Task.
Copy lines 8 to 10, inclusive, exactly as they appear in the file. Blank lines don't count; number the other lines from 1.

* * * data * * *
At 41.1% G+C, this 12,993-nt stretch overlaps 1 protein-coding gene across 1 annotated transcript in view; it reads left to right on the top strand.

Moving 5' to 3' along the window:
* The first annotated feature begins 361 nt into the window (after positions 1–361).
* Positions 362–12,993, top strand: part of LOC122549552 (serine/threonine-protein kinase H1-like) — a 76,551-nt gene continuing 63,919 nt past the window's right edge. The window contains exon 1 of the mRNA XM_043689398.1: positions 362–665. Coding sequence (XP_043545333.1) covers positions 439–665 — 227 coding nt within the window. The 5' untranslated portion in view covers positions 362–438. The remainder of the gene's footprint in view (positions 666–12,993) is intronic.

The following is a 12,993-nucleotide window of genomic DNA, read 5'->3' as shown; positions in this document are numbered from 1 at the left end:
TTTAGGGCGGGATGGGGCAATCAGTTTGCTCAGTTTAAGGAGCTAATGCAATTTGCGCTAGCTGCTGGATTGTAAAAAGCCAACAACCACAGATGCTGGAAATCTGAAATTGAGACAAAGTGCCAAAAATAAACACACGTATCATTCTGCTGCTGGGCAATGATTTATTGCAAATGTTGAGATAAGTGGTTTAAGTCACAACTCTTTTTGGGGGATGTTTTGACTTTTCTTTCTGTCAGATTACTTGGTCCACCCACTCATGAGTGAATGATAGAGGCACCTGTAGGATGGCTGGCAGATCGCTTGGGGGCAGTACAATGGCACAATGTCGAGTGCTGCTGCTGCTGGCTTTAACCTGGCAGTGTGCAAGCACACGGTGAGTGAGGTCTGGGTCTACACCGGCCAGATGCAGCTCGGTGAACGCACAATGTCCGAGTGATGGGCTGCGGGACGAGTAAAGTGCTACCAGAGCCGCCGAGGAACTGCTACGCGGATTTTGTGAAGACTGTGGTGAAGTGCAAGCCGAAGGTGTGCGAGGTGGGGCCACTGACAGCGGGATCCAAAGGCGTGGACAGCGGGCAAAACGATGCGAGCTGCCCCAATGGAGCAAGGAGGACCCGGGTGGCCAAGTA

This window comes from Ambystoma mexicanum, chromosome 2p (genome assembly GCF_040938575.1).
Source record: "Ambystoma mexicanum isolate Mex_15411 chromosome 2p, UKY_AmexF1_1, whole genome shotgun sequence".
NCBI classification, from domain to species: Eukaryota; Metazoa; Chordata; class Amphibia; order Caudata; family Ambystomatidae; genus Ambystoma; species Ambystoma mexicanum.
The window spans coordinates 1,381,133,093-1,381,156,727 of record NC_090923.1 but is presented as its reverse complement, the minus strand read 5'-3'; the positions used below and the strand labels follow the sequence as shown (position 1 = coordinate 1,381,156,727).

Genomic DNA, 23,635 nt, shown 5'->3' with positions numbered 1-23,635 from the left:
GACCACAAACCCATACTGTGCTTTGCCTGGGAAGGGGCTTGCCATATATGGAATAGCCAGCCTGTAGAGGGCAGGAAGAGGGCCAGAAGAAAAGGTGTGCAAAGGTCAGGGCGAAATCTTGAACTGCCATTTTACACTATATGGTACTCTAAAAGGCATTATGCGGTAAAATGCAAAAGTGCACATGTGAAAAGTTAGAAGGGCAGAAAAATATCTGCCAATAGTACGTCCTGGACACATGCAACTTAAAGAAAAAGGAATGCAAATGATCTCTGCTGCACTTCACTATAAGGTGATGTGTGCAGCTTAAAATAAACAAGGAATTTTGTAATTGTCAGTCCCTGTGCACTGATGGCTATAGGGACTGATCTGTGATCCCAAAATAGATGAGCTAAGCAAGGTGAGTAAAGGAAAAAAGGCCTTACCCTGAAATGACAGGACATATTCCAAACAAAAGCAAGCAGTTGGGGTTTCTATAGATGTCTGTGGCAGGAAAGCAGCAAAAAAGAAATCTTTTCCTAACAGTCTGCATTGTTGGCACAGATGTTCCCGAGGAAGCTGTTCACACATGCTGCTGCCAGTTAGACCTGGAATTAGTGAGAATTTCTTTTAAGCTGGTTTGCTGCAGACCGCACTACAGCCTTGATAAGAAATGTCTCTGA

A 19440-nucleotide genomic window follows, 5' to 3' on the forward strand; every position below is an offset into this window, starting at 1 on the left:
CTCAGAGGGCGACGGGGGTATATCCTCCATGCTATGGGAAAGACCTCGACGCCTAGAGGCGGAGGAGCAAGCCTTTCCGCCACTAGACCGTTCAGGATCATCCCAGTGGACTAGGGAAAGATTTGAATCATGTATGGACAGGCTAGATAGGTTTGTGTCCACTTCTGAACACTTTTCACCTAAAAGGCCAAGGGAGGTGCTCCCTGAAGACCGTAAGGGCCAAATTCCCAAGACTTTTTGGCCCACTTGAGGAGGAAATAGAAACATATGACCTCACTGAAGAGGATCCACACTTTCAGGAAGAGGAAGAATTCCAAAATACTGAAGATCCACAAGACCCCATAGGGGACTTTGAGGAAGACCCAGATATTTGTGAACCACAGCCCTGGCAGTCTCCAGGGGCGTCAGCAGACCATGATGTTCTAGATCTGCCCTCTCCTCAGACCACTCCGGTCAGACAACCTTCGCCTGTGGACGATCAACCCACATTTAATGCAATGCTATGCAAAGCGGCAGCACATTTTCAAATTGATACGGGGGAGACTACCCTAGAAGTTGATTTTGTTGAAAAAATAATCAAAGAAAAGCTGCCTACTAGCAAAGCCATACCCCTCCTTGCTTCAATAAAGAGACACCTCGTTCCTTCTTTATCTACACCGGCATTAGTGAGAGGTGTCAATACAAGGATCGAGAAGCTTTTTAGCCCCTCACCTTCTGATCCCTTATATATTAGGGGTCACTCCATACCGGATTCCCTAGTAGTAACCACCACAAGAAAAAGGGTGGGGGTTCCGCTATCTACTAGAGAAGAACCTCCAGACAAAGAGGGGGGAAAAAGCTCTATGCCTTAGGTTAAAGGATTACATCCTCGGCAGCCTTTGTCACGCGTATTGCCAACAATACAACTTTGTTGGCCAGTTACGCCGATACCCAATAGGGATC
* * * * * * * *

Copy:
Source record: "Ambystoma mexicanum isolate Mex_15411 chromosome 2p, UKY_AmexF1_1, whole genome shotgun sequence".
NCBI classification, from domain to species: Eukaryota; Metazoa; Chordata; class Amphibia; order Caudata; family Ambystomatidae; genus Ambystoma; species Ambystoma mexicanum.
The window spans coordinates 1,381,133,093-1,381,156,727 of record NC_090923.1 but is presented as its reverse complement, the minus strand read 5'-3'; the positions used below and the strand labels follow the sequence as shown (position 1 = coordinate 1,381,156,727).